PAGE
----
As the childfree know, parents are often convinced that we will eventually regret our decision not to have kids. In talking to thousands of childfree in the last 10+ years, I can say that not one person has spoken of regret. Some ponder what it might have been like to be a mother/father, but not to where they wish they'd made another choice....more
I know Lisa Belkin -- we've chatted and emailed, I've spoken on a panel with her -- and I think she's smart. I appreciate her avid participation in the parenting blogosphere. Which is why it was with honest incredulity that I read this piece.
I was moved to respond when I read Jory’s post questioning if there is ever a right time to have a kid if you’re serious about your career. I recently had a baby. Jory, you write that you fear “the underlying sacrifice that has, time and again, come with the responsibility of children.” I thought I would share with you some sage advice- not my own.
A college friend who just had his second child recently gave me some good advice on the "kid question". You know, the one that comes up, typically, after two years of marriage or less, from your friends, your in-laws, your gynecologist ...
"There's NEVER a perfect time to have a child. If you wait for it, you will never have one. It's very much a 'leap now and find the net later' mentality. You pretty much just have to be completely mental to want kids, but it is a beautiful insanity, I assure you. Even with the straightjacket."
Last week, Lisa Belkin, parenting blogger at The NY Times, wrote about the upcoming 20/20 special on the film "Orgasmic Birth." The topic apparently hit a nerve with many, many people as she quickly received more than 500 comments.
Many people, as to be expected, are skeptical.
Mir of Woulda Coulda Shoulda had the most humorous response I read to the idea.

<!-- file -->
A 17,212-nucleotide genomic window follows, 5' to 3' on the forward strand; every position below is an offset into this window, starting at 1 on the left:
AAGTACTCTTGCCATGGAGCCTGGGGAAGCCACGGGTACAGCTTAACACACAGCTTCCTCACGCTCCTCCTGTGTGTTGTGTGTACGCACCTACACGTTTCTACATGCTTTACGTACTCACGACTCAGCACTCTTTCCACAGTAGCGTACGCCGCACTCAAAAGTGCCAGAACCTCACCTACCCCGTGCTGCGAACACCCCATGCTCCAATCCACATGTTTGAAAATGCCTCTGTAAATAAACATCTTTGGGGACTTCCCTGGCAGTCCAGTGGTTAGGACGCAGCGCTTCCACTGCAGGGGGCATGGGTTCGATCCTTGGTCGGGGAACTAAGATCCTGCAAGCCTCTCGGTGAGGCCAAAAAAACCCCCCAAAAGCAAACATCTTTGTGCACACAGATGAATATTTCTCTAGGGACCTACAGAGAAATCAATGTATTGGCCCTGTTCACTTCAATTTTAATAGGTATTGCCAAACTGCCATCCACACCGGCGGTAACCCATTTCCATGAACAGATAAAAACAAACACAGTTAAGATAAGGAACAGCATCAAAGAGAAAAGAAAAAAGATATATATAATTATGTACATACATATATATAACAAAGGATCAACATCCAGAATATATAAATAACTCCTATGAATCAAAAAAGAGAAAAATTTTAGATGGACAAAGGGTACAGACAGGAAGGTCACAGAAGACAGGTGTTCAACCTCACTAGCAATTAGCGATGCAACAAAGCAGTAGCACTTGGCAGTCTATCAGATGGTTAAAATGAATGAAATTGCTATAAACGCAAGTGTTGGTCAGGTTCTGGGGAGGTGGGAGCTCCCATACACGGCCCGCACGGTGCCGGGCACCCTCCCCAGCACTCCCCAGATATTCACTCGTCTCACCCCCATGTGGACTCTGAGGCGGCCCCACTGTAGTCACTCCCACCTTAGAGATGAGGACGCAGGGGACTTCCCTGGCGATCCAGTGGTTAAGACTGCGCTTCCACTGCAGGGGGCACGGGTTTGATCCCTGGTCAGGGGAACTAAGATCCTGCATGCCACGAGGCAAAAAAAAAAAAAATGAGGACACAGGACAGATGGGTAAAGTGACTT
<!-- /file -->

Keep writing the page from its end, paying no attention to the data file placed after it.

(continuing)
As soon as I
I thought it would be helpful to report back on a work life balance
panel I attended yesterday for all of you out there who might be considering requesting a
flexible work arrangement in the New Year. Or, perhaps there are those
of you who, like me, were content before to work part time or
as consultants but who are now thinking, “crap, I really wish I had a
full time real job.” However, it’s a challenge to give up the
flexibility that comes with working on your own schedule. Perhaps, in
this tight new economy, you don’t have to. Would you negotiate on other
I've read Lisa Belkin's pieces for The New York Times for years, and Friday I had a chance to speak with her about how couples are finding innovative ways of managing their careers and households, how she got on the "Balance Beat", what was really the intention behind her now-famous article, "The Opt-Out Revolution," and her take on the question, will CEOs ever get flextime?
This weekend I perused Lisa Belkin's NYT Magazine Cover Story, "When Mom and Dad Share it All," a piece that explores the ways that couples are devising work and childcare beyond the traditional gender-delineated lines.